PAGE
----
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SHORT SUMMARY

Aboriginals
Outlawing the Sundance and Potlach
The Stuggle for Survival (L. Violette) and Senseless Drumming and Dancing (B Titley) Traditions of the aboriginals were outlawed by gov under the Indian Act of 1884 Gov argued that it lead to debauchery and idleness: their protestant work ethic didnt understand the culture and traditions of the ABs It was really a way of using Criminal Law to further colonialism outlawing the potlatch undermined the communities governance practices as the potlatch was used to create new laws and rules

Killing of The Shaman-Fiddler and Stevens


trial of tribe chiefs for the murder of a woman the believed to be possessd Another example of where criminal law used to exert control and further national and colonial objectives (early murder trials in general) Fairness issues at trial: AB people didnt know the white man rules but were not exempt from them, judge presiding over the trial was also a police officer, leading of the jury address.

Speech by Justice Sinclair-GOOD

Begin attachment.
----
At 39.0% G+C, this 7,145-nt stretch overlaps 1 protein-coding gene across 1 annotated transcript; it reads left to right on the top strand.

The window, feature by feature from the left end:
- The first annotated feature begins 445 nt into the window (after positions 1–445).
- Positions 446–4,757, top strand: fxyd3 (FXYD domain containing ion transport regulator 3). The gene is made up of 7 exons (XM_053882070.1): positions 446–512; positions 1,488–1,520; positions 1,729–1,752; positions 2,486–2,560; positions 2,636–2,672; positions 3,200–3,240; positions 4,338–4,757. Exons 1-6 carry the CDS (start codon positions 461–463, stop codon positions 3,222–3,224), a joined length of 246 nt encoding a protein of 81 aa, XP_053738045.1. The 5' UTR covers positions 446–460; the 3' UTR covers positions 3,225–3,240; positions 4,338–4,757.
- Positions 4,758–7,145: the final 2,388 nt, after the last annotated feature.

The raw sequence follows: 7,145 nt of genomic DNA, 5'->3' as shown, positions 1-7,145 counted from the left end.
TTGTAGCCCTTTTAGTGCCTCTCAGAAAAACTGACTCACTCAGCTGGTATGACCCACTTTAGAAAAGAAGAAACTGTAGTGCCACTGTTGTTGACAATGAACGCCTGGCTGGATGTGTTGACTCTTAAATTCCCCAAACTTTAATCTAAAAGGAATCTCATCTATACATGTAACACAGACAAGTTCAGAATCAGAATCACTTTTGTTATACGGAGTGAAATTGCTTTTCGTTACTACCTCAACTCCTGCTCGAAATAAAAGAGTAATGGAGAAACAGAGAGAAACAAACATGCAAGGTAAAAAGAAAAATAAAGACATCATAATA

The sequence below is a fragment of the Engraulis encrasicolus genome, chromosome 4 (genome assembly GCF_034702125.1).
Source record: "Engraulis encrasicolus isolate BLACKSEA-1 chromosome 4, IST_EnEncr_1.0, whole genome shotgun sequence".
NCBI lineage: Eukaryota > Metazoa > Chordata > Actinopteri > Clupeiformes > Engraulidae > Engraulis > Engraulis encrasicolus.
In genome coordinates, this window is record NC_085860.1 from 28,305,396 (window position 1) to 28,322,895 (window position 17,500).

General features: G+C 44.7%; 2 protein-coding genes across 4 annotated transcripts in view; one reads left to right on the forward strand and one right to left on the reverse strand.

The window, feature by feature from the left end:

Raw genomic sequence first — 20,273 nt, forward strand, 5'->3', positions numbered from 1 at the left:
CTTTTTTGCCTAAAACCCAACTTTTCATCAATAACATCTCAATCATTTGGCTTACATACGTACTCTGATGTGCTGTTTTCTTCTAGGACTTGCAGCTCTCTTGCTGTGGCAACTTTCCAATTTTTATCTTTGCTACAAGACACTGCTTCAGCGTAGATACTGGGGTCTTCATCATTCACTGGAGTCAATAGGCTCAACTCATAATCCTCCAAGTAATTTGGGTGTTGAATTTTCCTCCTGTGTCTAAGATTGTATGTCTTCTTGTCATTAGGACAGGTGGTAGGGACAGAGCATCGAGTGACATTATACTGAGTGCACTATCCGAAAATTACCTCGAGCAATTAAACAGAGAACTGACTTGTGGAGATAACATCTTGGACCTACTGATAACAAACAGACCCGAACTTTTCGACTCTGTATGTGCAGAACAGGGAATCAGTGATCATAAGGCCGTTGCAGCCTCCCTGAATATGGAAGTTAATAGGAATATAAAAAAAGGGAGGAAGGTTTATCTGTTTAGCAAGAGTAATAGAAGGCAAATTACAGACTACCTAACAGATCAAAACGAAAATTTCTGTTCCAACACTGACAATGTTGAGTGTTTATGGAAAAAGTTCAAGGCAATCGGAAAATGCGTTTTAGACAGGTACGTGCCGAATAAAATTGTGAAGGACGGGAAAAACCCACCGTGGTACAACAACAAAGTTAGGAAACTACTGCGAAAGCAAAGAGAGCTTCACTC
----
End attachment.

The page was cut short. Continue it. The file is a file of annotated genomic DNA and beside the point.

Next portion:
Natives are the single largest group represented in the CJS in Western Canada problems stem from our systems failure to account for their customs and traditions CULTURAL ETHNOCIDE (see articles above for examples): we dont do this with malice but with a general belief that assimilation is best. ETHNOCIDE will continue unless we being to look to AB communities for answers to the problem. Systemic Discrimination exists (i.e appears neutral but isnt because CJS doesnt accommodate)ABs have trouble understanding the right to remain silent, language differences i.e. word guilty)

Separate Aboriginal Justice system?


-why is the current attempt to indigenize the current system not enough? some argue that our current restorative justice is not the same. -the AB have an inherent right to self-government s. 35 of the Charter will reduce systemic discrimination and overrepresentation of AB at every stage of the CJS

Donald Marshal Reprt-Hickman, Poitras et al.


Conclusion was that Marshall was treated differently because he was native. Many mistakes made (police getting witnesses to lie, tunnel vision, inadequeate defence counsel, crown disclosure) CA blamed Marshall for his own WC because he originally confessed

JUDGES NEVER REMOVED FROM BENCH AND RCMP REFUSED TO PRESS CHARGES AGAINST LEAD INVESTIGATOR WHO CONVINCED WITNESS TO FALSIFY HER TESTIMONY) good example of how difficult it is to hold police accountable

No Safe Place-W. Troyer


Economies in two Ontario AB communities destroyed by mercury spills is only one example of many native communities where toxic waste is being dumped. demonstrates how we dont value them or their land-ex. Aboriginal boil orders Another example is the appropriation of the land given through treatys to the military in Ipperwash.

R. v. Naqitarvik